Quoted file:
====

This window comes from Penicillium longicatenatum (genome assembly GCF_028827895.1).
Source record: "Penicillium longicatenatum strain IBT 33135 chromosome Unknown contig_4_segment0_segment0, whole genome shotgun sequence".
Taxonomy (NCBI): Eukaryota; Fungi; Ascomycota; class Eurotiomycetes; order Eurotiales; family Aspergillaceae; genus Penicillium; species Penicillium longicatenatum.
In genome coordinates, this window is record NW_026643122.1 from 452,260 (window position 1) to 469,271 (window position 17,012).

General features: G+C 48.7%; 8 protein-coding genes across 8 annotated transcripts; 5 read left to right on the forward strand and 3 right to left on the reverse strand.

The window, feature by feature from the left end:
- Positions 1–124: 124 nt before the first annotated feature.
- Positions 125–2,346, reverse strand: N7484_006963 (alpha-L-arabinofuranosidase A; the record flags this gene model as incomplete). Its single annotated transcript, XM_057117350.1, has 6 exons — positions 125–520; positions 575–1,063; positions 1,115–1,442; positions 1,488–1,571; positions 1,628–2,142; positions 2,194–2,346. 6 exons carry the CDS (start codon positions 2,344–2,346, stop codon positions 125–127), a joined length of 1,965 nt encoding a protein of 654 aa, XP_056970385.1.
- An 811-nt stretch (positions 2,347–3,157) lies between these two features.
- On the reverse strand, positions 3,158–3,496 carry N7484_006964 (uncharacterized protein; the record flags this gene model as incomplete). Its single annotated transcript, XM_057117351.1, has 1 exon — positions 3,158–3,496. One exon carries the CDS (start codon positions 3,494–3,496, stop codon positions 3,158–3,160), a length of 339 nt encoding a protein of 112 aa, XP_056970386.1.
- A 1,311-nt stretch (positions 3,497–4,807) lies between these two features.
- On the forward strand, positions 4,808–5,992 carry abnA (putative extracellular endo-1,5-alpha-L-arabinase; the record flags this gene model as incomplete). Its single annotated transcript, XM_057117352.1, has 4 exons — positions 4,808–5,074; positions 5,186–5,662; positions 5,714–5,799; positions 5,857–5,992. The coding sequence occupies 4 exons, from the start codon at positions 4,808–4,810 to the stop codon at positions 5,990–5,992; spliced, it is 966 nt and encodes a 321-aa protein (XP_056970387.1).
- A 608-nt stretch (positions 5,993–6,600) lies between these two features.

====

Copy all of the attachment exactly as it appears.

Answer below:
This window comes from Penicillium longicatenatum (genome assembly GCF_028827895.1).
Source record: "Penicillium longicatenatum strain IBT 33135 chromosome Unknown contig_4_segment0_segment0, whole genome shotgun sequence".
Taxonomy (NCBI): Eukaryota; Fungi; Ascomycota; class Eurotiomycetes; order Eurotiales; family Aspergillaceae; genus Penicillium; species Penicillium longicatenatum.
In genome coordinates, this window is record NW_026643122.1 from 452,260 (window position 1) to 469,271 (window position 17,012).

General features: G+C 48.7%; 8 protein-coding genes across 8 annotated transcripts; 5 read left to right on the forward strand and 3 right to left on the reverse strand.

The window, feature by feature from the left end:
- Positions 1–124: 124 nt before the first annotated feature.
- Positions 125–2,346, reverse strand: N7484_006963 (alpha-L-arabinofuranosidase A; the record flags this gene model as incomplete). Its single annotated transcript, XM_057117350.1, has 6 exons — positions 125–520; positions 575–1,063; positions 1,115–1,442; positions 1,488–1,571; positions 1,628–2,142; positions 2,194–2,346. 6 exons carry the CDS (start codon positions 2,344–2,346, stop codon positions 125–127), a joined length of 1,965 nt encoding a protein of 654 aa, XP_056970385.1.
- An 811-nt stretch (positions 2,347–3,157) lies between these two features.
- On the reverse strand, positions 3,158–3,496 carry N7484_006964 (uncharacterized protein; the record flags this gene model as incomplete). Its single annotated transcript, XM_057117351.1, has 1 exon — positions 3,158–3,496. One exon carries the CDS (start codon positions 3,494–3,496, stop codon positions 3,158–3,160), a length of 339 nt encoding a protein of 112 aa, XP_056970386.1.
- A 1,311-nt stretch (positions 3,497–4,807) lies between these two features.
- On the forward strand, positions 4,808–5,992 carry abnA (putative extracellular endo-1,5-alpha-L-arabinase; the record flags this gene model as incomplete). Its single annotated transcript, XM_057117352.1, has 4 exons — positions 4,808–5,074; positions 5,186–5,662; positions 5,714–5,799; positions 5,857–5,992. The coding sequence occupies 4 exons, from the start codon at positions 4,808–4,810 to the stop codon at positions 5,990–5,992; spliced, it is 966 nt and encodes a 321-aa protein (XP_056970387.1).
- A 608-nt stretch (positions 5,993–6,600) lies between these two features.